+2

What would make van driving safer is also a rear end device like a bell or buzzer or other alarm that sounds when one is reversing. Together with a reversing alarm for when someone or something is in close proximity to a reversing vehicle and likely to be caused injury or damage to. Perhaps a camera for reversing wouldn't be a bad thing. Many drivers are unaware of the length of their vehicle. This is made worse by side mirrors that show, say a wall or loading bay at the rear to be twice as far away as it actually is. Some electronics of this nature are simple and cheap for the manufacturer to install and should be incorporated in all vans before sale.
Bob Craven Lancs

Agree (2) | Disagree (1)
+1

According to the DfT, vans accounted for about 15% of road traffic in 2015, and van traffic is growing faster than other vehicle types. So it would seem that with them only being involved in 12% of collisions, van drivers are underrepresented in the collision data, so safer than the average driver.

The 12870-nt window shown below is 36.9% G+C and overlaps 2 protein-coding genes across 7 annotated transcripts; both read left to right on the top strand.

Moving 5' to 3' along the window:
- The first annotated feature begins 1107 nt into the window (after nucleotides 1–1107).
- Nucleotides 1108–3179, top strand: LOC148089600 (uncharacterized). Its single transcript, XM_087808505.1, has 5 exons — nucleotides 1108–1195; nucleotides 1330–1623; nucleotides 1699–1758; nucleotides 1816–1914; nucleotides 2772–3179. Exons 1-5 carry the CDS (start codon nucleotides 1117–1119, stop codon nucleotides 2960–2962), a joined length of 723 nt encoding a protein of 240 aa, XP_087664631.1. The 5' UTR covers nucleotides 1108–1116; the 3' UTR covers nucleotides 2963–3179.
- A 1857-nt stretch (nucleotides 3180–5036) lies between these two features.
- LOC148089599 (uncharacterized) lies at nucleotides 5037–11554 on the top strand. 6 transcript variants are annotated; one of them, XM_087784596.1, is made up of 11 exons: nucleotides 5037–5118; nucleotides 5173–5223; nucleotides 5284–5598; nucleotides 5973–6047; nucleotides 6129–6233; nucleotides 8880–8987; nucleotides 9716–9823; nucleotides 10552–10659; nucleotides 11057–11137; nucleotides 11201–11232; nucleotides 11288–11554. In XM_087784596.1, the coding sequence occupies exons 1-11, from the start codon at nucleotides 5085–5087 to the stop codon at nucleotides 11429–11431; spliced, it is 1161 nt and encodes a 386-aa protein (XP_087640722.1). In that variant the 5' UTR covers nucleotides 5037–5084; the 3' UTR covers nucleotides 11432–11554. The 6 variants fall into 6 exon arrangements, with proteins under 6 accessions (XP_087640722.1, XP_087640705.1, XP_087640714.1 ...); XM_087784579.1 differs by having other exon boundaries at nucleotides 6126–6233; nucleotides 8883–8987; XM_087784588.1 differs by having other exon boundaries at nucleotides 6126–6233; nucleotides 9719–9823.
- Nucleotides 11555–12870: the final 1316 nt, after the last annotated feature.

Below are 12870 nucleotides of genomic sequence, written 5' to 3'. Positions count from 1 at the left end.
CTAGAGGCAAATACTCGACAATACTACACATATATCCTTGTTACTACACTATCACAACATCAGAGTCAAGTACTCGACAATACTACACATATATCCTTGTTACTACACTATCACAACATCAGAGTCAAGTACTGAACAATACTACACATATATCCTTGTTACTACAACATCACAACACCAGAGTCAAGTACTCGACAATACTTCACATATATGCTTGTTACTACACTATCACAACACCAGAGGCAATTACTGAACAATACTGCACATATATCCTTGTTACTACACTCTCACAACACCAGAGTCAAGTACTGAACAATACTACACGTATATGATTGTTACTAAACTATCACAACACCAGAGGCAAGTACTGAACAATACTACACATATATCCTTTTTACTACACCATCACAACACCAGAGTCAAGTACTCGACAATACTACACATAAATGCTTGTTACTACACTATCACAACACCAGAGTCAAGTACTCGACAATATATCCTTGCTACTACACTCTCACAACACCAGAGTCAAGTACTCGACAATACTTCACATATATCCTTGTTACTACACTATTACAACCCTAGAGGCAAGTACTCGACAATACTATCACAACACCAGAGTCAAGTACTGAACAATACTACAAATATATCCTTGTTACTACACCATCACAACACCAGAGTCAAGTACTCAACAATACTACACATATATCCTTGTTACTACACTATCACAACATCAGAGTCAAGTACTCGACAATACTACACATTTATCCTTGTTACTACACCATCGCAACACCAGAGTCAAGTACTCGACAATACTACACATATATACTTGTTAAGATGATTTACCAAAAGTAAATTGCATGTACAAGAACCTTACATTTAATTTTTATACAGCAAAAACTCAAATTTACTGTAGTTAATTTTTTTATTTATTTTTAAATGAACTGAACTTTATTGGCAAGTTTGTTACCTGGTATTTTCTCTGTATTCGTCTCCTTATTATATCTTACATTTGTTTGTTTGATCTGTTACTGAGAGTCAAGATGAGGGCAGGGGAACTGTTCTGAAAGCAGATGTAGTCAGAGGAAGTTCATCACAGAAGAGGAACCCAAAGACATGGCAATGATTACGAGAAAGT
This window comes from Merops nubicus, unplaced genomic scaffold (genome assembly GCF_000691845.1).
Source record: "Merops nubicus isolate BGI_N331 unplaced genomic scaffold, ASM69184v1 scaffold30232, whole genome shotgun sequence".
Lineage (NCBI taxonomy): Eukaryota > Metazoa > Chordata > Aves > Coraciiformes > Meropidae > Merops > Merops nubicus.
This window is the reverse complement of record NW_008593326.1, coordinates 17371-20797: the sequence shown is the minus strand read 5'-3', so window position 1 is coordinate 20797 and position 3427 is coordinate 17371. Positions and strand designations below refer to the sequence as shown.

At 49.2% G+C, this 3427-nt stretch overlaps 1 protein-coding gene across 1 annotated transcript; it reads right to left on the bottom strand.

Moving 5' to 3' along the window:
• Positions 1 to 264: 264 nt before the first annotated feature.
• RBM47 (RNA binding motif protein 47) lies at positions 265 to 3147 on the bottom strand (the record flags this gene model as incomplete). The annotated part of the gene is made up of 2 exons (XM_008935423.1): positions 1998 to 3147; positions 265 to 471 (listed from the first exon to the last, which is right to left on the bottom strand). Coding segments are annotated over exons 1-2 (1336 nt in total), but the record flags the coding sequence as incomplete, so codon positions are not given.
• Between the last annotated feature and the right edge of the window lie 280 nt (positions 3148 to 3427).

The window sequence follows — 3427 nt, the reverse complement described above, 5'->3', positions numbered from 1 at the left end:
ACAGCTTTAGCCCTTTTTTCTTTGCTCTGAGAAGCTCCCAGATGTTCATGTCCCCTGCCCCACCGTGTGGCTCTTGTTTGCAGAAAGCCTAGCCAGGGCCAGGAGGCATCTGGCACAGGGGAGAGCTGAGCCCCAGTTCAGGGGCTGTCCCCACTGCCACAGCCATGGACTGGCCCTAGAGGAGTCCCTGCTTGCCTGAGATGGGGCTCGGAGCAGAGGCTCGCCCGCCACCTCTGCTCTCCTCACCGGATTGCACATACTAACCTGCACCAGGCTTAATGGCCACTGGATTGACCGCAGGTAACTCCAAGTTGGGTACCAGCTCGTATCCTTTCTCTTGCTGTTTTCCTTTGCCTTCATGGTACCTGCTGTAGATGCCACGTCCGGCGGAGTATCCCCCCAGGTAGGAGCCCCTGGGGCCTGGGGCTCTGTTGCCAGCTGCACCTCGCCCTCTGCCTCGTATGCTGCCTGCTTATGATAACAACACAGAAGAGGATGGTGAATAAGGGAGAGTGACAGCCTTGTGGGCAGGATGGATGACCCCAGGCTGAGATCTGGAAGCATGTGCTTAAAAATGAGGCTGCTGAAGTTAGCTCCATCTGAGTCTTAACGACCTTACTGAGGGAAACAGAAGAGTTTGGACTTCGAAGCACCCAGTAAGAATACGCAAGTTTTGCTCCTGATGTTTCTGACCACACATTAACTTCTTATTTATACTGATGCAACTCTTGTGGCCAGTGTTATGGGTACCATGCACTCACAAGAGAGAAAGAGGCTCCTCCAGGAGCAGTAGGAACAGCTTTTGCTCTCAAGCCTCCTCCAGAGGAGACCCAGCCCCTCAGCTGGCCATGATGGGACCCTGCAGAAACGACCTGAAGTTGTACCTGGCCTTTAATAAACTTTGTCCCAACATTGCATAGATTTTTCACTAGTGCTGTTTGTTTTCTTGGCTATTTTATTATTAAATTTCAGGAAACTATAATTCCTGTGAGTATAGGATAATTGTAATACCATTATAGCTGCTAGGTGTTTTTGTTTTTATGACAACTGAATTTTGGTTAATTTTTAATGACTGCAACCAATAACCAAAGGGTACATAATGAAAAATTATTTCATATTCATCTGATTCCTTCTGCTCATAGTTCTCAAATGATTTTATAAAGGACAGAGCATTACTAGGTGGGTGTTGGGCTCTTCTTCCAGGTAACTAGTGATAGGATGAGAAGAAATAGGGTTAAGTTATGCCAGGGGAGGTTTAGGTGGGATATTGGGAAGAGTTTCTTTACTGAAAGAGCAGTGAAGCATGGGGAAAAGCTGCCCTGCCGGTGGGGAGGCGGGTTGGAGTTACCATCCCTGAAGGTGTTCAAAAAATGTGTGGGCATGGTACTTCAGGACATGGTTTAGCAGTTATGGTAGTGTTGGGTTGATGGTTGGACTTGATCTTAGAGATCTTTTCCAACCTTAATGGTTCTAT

(Ref: https://www.gov.uk/government/uploads/system/uploads/attachment_data/file/576095/tsgb-2016-report-summaries.pdf)
Charles, England

Agree (5) | Disagree (10)
-5

What a shame they didn't include give more space.

So 12% of incidents involve a van driver. Maybe they could have a clear sticker on the exterior mirrors, there being no internal one and that sticker should say: 'Any vehicle seen in this mirror is half the actual distance away. It's much closer than you see'. Then the van diver will know not to pull in too soon and cut up the driver just overtaken.

Last week on a dual carriageway I was overtaken by a light van and it pulled in (for no reason) and almost took the front end of my car off. The rear of his van was no more than 2 ft away from the front of may car when he pulled in. We were both doing near the road limit of 60 mph. External mirrors that do not give the correct indication of distances are a major cause of incidents, concern, frustration anger and road rage.

It's about time they were corrected or a warning printed on as they do on some vehicles in some countries.
Bob Craven Lancs

Agree (7) | Disagree (0)
+7

Well done. You guys should be so proud of yourselves ;-)
Kelly Rushden

Agree (12) | Disagree (1)
+11